Re: Use cases

On Dec 30, 2010, at 23:19, Norman Walsh wrote:

> I think that we'll have trouble making any progress if we don't begin
> by understanding what the problem we're tasked to address is and
> finding a way to articulate it clearly and precisely.


> Near as I can tell, there are five possible use cases for HTML+XML:
> 1. I have an XML toolchain and I want to consume HTML5 because I'd
>   like to process HTML5 using XML tools.

This indeed is something that multiple people seem to care about.

> In more constrained environments, it may be possible to arrange for
> all the HTML5 content to be authored in XHTML5 and then there's no
> parsing problem.

I agree.

> The wild and whooly HTML5 of the open internet is what it is. The only
> way to get that stuff is going to be to use an HTML5 parser. HTML5
> parsers that produce a stream of well-formed events suitable for
> constructing XML already exist, so this looks like a mostly solved
> parsing problem.


> The semantics of the HTML5 elements are described by the HTML5
> specification. It may be necessary/useful/convenient to shuffle
> namespaces a bit in the parsed content, for example to put SVG and
> MathML back in their respective namespaces so that your existing XML
> tools will do the right thing.

Assigning SVG elements into the namespace and assigning MathML elements into the namespace is part of what every conforming HTML5 parser does. Indeed, by definition, an element isn't an SVG element if it isn't in the namespace and an element isn't a MathML element if it isn't in the namespace.

In some cases, tags whose names look like the names of SVG or MathML elements may cause elements in the to be inserted into the tree by the HTML parsing algorithm. By definition, those elements aren't SVG or MathML elements but HTML elements.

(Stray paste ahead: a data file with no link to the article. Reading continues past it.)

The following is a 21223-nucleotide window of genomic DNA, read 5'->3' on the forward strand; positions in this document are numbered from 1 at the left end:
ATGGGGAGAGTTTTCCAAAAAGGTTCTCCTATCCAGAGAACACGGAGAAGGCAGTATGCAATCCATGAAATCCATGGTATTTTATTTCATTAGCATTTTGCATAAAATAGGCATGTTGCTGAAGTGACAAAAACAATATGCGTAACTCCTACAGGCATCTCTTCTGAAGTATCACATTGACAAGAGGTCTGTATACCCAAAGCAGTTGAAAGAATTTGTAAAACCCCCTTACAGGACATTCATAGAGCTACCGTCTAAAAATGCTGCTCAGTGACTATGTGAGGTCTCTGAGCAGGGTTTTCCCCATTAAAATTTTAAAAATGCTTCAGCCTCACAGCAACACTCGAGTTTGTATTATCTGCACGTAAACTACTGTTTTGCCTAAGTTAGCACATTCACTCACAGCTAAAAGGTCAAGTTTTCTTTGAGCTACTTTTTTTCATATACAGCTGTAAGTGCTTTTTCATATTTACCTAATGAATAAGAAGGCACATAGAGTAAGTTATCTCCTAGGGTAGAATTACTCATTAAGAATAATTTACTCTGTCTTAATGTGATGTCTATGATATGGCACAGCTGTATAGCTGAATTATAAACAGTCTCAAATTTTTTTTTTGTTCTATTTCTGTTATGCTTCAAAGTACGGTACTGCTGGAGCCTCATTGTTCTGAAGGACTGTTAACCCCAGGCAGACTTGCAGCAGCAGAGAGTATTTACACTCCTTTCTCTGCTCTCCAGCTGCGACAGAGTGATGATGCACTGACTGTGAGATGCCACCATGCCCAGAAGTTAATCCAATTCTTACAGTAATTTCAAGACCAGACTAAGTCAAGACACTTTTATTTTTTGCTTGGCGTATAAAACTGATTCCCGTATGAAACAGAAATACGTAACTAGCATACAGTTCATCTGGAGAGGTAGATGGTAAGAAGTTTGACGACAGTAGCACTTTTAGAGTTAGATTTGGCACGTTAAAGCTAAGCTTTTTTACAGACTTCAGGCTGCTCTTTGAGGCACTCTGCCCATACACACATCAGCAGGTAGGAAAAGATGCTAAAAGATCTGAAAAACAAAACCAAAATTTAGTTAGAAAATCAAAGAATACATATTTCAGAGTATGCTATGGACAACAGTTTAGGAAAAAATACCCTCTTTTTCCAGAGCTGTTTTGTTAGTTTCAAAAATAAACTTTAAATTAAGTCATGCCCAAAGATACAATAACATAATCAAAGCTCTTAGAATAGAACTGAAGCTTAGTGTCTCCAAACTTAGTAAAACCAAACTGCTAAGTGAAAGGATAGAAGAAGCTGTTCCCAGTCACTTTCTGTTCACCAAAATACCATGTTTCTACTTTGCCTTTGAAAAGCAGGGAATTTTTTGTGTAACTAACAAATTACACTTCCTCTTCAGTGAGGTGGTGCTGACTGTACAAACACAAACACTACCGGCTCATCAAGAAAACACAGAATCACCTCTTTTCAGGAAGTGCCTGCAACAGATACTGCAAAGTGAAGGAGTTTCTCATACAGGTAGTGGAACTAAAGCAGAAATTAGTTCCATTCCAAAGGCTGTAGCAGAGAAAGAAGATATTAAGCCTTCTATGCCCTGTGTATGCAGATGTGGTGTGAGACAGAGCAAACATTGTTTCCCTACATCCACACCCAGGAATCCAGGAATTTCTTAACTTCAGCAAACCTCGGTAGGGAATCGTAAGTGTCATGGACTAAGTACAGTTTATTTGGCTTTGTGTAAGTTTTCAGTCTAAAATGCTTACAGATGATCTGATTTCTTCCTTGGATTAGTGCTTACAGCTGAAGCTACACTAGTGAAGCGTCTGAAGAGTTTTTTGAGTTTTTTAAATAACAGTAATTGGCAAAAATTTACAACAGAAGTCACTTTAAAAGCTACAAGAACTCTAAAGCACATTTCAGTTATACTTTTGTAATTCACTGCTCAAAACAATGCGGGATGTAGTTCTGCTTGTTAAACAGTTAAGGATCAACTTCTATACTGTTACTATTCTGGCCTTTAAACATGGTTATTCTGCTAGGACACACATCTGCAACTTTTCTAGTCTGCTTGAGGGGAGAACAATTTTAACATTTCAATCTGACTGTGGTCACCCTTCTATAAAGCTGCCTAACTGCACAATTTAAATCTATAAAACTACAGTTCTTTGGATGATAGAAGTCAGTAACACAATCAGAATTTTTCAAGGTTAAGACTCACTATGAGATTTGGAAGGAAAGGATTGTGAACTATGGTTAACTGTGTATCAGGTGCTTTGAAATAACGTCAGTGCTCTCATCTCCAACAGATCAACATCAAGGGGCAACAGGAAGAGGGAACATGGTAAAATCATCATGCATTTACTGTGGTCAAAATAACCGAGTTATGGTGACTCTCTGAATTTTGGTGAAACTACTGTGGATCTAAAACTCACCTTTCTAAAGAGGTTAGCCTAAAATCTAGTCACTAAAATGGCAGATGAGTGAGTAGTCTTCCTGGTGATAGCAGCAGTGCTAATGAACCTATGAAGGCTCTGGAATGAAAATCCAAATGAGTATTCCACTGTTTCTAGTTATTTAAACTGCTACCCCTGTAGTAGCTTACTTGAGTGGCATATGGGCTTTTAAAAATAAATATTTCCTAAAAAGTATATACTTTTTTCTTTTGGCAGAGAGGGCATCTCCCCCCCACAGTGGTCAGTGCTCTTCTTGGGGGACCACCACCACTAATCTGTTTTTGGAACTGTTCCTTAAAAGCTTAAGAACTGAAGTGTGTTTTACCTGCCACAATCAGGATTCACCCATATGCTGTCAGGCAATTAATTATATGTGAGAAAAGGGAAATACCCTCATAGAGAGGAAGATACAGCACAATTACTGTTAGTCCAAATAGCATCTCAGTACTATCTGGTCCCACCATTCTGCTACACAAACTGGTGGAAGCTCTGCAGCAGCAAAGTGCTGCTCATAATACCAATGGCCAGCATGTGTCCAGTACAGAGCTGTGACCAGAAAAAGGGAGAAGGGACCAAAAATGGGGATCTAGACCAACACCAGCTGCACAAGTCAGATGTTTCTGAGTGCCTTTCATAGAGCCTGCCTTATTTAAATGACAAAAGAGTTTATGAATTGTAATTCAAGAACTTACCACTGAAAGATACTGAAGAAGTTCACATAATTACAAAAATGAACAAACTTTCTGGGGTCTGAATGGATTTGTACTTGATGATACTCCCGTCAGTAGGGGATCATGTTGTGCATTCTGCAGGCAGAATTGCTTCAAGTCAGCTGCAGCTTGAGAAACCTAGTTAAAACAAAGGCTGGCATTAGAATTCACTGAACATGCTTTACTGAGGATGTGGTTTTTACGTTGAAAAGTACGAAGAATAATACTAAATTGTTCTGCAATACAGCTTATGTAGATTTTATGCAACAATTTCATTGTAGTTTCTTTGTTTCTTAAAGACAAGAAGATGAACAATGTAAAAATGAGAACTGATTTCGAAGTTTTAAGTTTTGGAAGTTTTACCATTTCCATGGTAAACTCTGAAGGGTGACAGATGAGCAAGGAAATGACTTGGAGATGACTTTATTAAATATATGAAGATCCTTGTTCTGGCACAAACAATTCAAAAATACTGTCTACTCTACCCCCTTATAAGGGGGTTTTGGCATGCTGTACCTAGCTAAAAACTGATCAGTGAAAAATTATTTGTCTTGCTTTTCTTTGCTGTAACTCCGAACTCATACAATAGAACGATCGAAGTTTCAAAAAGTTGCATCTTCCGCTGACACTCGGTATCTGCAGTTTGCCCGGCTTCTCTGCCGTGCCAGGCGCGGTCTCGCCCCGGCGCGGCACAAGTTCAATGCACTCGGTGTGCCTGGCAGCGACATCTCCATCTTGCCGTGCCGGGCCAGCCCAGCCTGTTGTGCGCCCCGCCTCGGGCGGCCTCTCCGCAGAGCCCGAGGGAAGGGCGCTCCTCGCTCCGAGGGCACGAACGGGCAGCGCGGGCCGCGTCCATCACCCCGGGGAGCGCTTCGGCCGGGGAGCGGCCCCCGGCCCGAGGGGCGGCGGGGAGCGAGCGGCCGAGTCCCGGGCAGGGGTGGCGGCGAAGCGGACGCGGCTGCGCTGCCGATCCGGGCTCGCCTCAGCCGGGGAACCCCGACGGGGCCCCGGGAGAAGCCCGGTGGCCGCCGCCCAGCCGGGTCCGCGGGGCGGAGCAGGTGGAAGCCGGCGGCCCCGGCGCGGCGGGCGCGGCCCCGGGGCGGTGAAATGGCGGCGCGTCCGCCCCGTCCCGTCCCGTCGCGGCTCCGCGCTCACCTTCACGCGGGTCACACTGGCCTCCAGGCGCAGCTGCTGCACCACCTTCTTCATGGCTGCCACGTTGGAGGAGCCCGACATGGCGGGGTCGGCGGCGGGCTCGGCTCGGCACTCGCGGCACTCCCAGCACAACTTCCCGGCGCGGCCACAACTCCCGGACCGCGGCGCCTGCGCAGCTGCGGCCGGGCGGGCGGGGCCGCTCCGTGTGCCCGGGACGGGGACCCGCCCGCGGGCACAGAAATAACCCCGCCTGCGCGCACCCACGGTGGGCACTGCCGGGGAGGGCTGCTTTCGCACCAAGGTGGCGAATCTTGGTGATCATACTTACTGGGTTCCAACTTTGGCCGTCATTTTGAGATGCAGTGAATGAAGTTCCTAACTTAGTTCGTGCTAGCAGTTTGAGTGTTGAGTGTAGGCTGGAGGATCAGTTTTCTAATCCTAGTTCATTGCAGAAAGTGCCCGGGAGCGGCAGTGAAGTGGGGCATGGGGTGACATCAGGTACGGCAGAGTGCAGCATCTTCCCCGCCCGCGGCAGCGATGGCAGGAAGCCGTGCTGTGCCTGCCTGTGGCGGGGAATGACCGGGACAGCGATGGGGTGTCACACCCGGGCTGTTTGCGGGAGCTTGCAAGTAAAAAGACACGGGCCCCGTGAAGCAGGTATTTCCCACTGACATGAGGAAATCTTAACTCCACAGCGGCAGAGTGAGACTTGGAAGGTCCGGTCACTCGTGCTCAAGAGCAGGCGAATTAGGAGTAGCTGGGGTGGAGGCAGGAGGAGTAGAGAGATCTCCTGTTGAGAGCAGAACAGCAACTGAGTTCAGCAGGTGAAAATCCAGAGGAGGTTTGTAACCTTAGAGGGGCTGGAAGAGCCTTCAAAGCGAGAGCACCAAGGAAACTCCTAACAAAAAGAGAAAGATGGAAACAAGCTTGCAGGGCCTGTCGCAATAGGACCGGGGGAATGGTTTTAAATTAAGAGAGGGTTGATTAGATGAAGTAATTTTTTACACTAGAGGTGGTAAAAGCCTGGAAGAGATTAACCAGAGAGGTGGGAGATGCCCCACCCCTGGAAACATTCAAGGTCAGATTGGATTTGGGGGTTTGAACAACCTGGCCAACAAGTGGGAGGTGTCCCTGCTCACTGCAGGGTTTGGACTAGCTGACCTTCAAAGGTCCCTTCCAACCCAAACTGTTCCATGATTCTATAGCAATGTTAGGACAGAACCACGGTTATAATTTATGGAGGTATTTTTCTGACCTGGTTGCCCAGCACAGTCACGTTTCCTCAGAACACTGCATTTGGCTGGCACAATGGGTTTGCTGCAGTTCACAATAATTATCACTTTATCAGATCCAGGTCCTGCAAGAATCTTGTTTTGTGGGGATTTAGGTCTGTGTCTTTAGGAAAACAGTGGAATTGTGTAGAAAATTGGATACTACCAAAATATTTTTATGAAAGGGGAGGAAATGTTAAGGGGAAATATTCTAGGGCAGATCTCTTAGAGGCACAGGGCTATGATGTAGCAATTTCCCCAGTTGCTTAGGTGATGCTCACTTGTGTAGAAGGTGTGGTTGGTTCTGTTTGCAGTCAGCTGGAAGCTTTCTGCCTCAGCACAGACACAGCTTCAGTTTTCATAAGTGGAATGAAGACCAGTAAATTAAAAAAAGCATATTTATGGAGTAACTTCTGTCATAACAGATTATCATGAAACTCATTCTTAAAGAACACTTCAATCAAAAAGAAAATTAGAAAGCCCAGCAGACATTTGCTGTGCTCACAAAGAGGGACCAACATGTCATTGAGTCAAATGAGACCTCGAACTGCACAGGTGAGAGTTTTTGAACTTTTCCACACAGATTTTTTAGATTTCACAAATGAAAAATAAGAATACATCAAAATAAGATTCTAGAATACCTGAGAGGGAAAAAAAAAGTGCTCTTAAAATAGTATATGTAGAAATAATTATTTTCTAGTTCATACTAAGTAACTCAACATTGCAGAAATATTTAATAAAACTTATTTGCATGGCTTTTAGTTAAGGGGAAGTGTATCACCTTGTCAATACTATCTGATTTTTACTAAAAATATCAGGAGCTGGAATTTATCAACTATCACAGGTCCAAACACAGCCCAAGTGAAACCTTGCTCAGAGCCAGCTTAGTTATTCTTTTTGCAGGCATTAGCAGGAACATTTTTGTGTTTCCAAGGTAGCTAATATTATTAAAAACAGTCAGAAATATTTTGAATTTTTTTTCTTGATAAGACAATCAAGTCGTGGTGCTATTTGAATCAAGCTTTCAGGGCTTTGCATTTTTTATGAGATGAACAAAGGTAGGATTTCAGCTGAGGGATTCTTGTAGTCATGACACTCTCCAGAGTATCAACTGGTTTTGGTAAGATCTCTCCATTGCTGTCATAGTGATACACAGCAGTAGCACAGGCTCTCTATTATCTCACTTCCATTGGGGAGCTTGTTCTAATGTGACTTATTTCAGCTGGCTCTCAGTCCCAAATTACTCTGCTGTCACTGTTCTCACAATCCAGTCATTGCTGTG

> 2. I have an HTML5 toolchain and I want to consume XML because I'd
>   like to process XML using HTML5 tools.

Who actually wants this and why? What's an HTML5 toolchain (other than an XML toolchain with an HTML parser and an HTML serializer)?

Note that strictly speaking, this and the other "use cases" aren't use cases in the sense that "I want to use tool foo" isn't a use case. "I want to achieve result bar" may be a use case which might be addressed by using tool foo. (Unless, of course, using a pre-chosen tool is considered to be an end in itself rather than just a means.)

> The HTML5 parser will be able to parse the XML so there's no parsing
> problem.

This isn't true. I realize that the telecon minutes show me saying that this was so. My apologies for not expressing myself clearly enough on the telecon. I most certainly didn't mean to suggest using an HTML parser to process XML input. (I don't recall what my actual words were, but obviously what I said wasn't unambiguous enough.)

>  It'll build the DOM that the HTML5 spec says such a document
> represents.

This is true...

> There may be some namespace issues, but this should mostly
> "just work".

...but I wouldn't describe the result as something that "just works" for the usual expectations people have for XML.

> 3. I have an XML document and I want to embed islands of human prose
>   marked up with HTML5 in it because I want to be able to extract
>   those sections for use in, for example, documentation.
> If you expect the document to remain well-formed XML, you'll have to
> author with XHTML5 and then there won't be any parsing problems.


> 4. I have an HTML5 document and I want to embed islands of XML in it
>   because I want to be able to write JavaScript and CSS to manipulate
>   those elements, for example, in the browser.

You can use the "data blocks" feature to transport an Unicode string inside a script element in text/html and have another parsing layer on top of the HTML parser that takes the text content of the script element and parses it with an XML parser.

Henri Sivonen

Received on Tuesday, 4 January 2011 10:58:13 UTC